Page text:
I feel out of place in most fashion shops, especially those which differ from the basic jeans, shirt and jumper template. In my humble opinion, any store where you cannot get a full outfit for £50 is an over-priced, over-rated load of bollocks (although my advice shouldn’t be heeded as I look like a TK Maxx has been violently sick over me). So entering Jack Wills was a glimpse into what life would be like if I was cool. And I’m glad I’m not.

Anyone who can pick up a jumper, which to all intents and purposes looks like any ordinary jumper with ‘Jack Wills’ in massive white capital letters emblazoned on the front, and not recoil in horror at the price tag of £85, should be disqualified from walking the streets like a normal person as a threat to public order.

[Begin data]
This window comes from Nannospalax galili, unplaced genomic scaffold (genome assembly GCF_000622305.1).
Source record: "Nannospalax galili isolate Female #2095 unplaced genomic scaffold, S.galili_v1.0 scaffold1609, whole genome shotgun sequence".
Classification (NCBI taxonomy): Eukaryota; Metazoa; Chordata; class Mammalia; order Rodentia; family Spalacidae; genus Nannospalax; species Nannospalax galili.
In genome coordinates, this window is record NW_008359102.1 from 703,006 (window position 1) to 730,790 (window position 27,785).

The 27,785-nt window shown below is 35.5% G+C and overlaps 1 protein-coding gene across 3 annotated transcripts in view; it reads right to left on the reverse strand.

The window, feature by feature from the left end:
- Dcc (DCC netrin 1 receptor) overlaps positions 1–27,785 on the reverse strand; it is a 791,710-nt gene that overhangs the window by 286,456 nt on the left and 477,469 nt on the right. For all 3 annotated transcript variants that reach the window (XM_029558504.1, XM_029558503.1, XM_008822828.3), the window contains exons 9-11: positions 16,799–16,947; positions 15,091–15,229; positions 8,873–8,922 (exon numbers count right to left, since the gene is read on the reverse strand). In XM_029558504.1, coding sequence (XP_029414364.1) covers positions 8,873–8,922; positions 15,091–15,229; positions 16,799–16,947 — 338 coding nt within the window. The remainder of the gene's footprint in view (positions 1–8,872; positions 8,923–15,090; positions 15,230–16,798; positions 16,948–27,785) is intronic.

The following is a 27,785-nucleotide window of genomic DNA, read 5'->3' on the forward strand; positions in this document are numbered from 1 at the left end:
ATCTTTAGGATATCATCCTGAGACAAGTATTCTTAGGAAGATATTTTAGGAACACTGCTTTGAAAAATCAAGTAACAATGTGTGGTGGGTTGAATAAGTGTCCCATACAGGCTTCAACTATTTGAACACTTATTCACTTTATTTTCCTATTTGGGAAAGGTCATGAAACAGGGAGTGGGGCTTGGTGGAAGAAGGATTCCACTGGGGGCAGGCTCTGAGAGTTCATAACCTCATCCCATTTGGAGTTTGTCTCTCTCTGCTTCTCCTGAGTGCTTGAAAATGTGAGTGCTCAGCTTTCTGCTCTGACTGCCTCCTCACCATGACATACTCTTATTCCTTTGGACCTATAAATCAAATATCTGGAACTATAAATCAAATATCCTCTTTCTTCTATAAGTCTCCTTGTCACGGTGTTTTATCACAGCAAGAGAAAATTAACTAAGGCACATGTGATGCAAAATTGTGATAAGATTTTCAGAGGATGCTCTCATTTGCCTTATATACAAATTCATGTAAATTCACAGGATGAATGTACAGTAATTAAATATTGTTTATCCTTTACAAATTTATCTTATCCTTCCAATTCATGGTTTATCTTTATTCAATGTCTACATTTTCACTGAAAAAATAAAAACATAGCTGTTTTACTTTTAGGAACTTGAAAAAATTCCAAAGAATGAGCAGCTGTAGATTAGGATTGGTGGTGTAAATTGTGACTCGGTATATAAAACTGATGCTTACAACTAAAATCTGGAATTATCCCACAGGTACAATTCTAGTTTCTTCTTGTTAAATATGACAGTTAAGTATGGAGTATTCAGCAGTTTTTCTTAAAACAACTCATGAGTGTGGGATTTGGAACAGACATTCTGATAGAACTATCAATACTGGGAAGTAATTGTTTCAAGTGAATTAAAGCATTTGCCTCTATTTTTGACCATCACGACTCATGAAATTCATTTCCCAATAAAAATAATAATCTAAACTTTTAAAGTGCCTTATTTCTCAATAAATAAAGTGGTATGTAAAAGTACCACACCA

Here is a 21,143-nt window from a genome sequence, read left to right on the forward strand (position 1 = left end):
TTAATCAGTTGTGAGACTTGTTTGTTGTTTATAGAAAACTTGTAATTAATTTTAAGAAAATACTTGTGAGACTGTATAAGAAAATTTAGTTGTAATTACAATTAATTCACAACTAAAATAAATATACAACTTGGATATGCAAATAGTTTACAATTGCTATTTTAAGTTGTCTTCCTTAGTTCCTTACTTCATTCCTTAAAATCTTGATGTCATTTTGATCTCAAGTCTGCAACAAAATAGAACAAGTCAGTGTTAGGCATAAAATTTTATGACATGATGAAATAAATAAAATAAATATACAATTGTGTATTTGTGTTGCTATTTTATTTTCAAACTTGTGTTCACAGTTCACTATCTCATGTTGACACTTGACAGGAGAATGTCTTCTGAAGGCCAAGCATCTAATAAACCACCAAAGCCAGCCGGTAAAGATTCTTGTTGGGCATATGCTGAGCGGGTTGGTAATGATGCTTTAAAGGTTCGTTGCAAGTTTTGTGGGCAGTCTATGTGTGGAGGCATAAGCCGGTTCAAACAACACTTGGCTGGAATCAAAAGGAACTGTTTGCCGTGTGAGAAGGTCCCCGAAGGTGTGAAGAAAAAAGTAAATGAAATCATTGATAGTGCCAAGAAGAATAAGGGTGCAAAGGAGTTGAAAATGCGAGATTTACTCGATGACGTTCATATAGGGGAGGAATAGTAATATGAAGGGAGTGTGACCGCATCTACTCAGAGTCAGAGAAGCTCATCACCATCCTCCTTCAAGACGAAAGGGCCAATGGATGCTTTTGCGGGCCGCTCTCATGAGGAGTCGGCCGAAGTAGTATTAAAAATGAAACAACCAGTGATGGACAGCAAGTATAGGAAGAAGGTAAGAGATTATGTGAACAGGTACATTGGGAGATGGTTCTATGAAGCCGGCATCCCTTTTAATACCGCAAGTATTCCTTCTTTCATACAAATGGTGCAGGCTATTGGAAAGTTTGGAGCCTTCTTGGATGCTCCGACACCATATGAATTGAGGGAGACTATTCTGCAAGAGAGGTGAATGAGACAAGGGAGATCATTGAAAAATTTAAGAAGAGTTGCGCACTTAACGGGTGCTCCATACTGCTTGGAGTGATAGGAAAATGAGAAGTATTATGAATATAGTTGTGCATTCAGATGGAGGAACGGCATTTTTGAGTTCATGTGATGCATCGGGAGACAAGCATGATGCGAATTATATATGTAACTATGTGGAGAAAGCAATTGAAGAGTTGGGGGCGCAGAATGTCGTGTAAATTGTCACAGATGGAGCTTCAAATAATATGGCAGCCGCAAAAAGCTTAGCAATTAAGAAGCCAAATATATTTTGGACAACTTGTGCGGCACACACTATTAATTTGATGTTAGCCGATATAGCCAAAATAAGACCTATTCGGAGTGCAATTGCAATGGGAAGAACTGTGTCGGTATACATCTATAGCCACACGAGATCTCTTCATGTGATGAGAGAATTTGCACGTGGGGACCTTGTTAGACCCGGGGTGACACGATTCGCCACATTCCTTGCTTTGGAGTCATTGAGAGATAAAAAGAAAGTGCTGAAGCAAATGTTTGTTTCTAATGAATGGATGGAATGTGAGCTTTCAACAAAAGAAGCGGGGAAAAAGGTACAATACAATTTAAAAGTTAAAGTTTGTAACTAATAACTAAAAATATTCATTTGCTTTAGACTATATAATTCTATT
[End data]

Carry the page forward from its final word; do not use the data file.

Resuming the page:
The shop was self-consciously wacky and the old saying that there is nothing more boring than being controversial for the sake of it seemed to be the most applicable. There were random chairs atop dressing tables. Some of the items were hanging up in actual wardrobes. The walls were bare and peeled back to the building’s stone. It looked like a cross between a medieval castle, a party held in an underground crack den and a Primark.

I needed clinical attention after seeing this one lone example of pathetic coolness, but my vital stats were plummeting when I discovered somewhere even worse: Hollister’s, an impossibly classier version of Jack Wills. A new branch has opened in Churchill Square and was severely delayed because of building work. On seeing Hollister’s, the transformation from its previous incarnation – a regular clothes shop – should have taken longer than the construction of Wembley Stadium and cost at least twice as much.